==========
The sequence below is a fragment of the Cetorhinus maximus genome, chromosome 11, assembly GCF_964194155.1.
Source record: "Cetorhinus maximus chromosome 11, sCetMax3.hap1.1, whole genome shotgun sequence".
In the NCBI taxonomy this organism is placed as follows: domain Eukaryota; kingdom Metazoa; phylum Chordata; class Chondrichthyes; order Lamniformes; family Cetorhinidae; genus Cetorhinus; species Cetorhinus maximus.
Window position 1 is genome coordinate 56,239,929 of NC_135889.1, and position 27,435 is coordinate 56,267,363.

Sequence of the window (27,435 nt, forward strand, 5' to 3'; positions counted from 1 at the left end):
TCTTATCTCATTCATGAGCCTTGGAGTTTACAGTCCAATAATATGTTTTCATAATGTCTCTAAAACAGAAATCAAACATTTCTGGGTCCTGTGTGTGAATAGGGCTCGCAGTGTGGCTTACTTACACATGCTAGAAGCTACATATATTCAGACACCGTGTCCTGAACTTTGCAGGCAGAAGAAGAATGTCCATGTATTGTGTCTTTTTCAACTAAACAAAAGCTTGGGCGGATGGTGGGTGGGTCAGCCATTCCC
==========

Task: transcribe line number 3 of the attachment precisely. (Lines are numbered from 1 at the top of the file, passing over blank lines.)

In the NCBI taxonomy this organism is placed as follows: domain Eukaryota; kingdom Metazoa; phylum Chordata; class Chondrichthyes; order Lamniformes; family Cetorhinidae; genus Cetorhinus; species Cetorhinus maximus.